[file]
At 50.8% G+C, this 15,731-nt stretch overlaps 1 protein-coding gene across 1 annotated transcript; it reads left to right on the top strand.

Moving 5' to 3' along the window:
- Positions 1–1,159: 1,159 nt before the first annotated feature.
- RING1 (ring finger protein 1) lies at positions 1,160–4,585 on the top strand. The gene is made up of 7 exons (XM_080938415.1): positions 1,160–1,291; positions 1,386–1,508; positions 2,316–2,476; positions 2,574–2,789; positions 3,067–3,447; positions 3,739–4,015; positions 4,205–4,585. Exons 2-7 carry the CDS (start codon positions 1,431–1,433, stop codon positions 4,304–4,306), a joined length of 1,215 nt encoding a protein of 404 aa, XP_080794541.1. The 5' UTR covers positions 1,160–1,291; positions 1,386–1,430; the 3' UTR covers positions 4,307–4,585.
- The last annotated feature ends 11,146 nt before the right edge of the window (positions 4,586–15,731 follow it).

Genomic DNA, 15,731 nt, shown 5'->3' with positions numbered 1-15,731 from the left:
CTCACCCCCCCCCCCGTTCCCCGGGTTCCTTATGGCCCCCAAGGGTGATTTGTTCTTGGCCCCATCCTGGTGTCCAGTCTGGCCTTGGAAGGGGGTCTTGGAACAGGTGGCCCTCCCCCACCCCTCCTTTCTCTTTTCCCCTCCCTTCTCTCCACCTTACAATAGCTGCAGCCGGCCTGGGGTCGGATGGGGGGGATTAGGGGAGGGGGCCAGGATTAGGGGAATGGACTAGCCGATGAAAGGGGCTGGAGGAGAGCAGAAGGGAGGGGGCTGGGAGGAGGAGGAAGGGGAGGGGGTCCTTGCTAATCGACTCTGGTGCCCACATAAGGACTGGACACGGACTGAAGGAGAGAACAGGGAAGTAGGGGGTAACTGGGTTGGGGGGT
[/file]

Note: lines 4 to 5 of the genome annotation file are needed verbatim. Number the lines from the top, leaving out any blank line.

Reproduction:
- RING1 (ring finger protein 1) lies at positions 1,160–4,585 on the top strand. The gene is made up of 7 exons (XM_080938415.1): positions 1,160–1,291; positions 1,386–1,508; positions 2,316–2,476; positions 2,574–2,789; positions 3,067–3,447; positions 3,739–4,015; positions 4,205–4,585. Exons 2-7 carry the CDS (start codon positions 1,431–1,433, stop codon positions 4,304–4,306), a joined length of 1,215 nt encoding a protein of 404 aa, XP_080794541.1. The 5' UTR covers positions 1,160–1,291; positions 1,386–1,430; the 3' UTR covers positions 4,307–4,585.
- The last annotated feature ends 11,146 nt before the right edge of the window (positions 4,586–15,731 follow it).